Market experts explain price rally for guar gum in terms of its inelastic demand

The January contract of guar gum futures traded at Rs 31,783/100 kg on Friday up more than 25 per cent in just a month. At Rs 9,604/100 kg, guar seed too was at its life-time high.

What is driving this frenzied momentum in the guar complex? Is there strength in the commodity's fundamentals? What are the risks of trading in the commodity at the current levels?

Driven by demand

From around Rs 6,000/100 kg in the beginning of 2011, guar gum prices have shot up to Rs 23,000/100 kg by end of the year. Guar seeds have trebled in price.

The increase in export demand for guar gum — a derivative from guar seed which is used in petroleum refining, food processing and pharmaceutical industry fuelled the price rally.

In 2010-11, India exported 4.03 lakh tonnes of guar gum, an 85 per cent jump over 2009-10.

Anticipating a similar demand in the following year and eyeing higher realisations on the depreciating rupee, the domestic guar gum exporters started procuring additional quantities of the crop from the market.

This created a tight supply situation in the market stoking prices.

Market experts explain the price rally for guar gum in terms of its inelastic demand. There are no identified substitutes for it, say experts.

Any spurt in global demand for guar gum will see prices hardening in India as the country is the key exporter of the commodity. India produces 80 per cent of the world's total guar gum output in a year.

Exports firm, output drops

We can't, however, completely rule out the speculative hand in price rally in guar gum and seed futures. While the country's total guar gum production for a year is only around 11 lakh tonnes, the National Commodity exchange has already recorded a volume double of this in three months.

While demand has jumped compared to last year, a drop in guar production in the current year, low carry over stocks from last year also support prices.

The Agriculture and Processed Foods Export Development Authority has reported that the exports of guar gum rose 68 per cent to 2.85 lakh MT in the April- September 2011 over the previous year. But, if this demand sustains, it is likely that there will be a supply shortage of guar gum in the country.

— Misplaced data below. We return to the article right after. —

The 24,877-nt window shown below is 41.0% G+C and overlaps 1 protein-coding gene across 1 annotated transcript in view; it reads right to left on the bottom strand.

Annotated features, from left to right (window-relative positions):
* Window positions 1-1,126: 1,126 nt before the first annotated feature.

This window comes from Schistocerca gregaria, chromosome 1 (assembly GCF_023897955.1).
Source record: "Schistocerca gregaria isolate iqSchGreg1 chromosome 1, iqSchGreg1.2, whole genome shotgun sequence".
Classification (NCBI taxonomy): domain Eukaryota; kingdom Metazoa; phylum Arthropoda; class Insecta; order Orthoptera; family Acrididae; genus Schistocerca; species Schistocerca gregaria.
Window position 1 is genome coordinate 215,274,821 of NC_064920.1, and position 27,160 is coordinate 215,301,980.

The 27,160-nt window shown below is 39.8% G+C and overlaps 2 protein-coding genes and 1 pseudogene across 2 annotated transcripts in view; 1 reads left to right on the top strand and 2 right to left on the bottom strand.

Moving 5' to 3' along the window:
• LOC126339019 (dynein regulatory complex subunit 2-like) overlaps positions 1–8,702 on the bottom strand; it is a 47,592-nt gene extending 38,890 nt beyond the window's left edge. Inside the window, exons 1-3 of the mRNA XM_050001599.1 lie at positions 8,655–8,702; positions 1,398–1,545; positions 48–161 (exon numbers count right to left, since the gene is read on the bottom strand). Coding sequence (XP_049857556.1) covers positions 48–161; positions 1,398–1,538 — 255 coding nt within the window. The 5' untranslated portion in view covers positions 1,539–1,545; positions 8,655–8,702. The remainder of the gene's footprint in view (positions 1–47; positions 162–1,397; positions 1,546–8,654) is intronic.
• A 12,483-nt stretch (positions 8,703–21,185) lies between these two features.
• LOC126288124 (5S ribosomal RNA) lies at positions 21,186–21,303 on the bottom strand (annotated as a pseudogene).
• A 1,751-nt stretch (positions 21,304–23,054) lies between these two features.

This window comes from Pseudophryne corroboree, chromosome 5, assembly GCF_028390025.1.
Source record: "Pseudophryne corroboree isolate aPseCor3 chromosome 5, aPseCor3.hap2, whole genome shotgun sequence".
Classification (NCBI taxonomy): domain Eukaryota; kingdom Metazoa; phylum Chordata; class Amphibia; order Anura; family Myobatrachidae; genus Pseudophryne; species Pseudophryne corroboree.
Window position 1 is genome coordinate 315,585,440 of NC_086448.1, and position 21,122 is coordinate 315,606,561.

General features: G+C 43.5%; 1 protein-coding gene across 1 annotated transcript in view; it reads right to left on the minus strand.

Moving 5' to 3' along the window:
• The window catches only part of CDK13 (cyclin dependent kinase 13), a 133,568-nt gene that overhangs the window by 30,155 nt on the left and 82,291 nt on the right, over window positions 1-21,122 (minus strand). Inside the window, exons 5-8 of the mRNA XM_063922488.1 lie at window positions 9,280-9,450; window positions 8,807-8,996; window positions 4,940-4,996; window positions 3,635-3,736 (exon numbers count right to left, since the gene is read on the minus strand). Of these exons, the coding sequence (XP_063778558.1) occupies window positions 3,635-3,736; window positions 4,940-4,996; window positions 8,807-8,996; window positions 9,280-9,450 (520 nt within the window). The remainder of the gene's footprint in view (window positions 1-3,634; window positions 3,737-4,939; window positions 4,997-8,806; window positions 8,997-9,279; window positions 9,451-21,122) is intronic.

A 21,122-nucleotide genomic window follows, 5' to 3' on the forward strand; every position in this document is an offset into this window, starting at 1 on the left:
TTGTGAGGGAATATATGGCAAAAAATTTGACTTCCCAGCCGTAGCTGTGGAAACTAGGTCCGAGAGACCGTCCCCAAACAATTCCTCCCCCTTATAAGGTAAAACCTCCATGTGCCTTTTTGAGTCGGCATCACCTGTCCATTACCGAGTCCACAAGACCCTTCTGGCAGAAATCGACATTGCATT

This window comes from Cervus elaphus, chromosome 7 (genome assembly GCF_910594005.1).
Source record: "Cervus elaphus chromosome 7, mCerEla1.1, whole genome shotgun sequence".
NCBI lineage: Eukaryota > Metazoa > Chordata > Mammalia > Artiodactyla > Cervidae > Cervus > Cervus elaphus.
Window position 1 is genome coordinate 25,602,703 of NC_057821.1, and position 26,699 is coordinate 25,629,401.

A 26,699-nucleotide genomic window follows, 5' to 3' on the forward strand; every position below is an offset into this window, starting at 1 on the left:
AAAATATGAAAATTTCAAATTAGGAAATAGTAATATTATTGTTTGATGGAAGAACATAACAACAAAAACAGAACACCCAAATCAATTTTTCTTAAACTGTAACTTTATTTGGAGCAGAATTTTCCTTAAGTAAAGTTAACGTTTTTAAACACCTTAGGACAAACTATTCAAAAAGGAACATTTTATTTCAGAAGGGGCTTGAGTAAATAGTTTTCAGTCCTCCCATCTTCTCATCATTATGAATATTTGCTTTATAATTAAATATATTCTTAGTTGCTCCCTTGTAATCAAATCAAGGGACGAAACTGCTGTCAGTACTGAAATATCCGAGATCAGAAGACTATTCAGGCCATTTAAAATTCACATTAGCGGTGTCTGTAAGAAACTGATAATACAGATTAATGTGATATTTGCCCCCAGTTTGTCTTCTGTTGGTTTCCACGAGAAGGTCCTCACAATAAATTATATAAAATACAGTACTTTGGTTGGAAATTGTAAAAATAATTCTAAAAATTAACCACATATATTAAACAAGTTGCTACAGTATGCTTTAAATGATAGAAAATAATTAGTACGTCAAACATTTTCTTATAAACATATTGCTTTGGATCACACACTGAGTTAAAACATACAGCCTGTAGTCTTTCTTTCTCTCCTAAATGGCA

The production of guar seed in 2011-12 season has been estimated at around 11.4 lakh tonnes against 15.5 lakh tonnes last year, a 25 per cent drop, on a below normal rainfall in Rajasthan.

Seasonal Cooling off

Prices in the futures market over the last three years suggests a seasonal cooling off for guar seed and guar gum between February and April every year.

Prices move sideways in this period as new arrivals trickle down. This year again, we may find the trend repeating.

Giving his outlook on the guar complex, Mr D.K. Aggarwal, CMD, SMC Investments and Advisors said, “The rally in guar complex is overstretched now; hence upside is restricted in near- to mid-term. One should, however, not expect vertical decline in this counter as fundamentals will remain supportive in 2012.”

In the short-term, the Forward Market Commission's action may have some negative impact on prices.

The margin on futures contracts of guar gum and seed have been raised recently to 41.88 per cent and 40.77 per cent respectively from less than 10 per cent.

At current prices, a buyer of one futures contract in guar gum will pay a total margin of around Rs 6 lakh (Rs 1.4 lakh earlier) and Rs 3.5 lakh on guar seed futures.

But as this didn't help cool prices, the market regulator is now considering putting the guar complex in trade-to-trade segment.

Commodities in the trade-to-trade segment are not open for intra-day trades, meaning traders can't square off their intraday position.

There is also concern that if guar prices continue to rise, the watchdog may increase the export duty on guar gum.

(This article was published on January 14, 2012)
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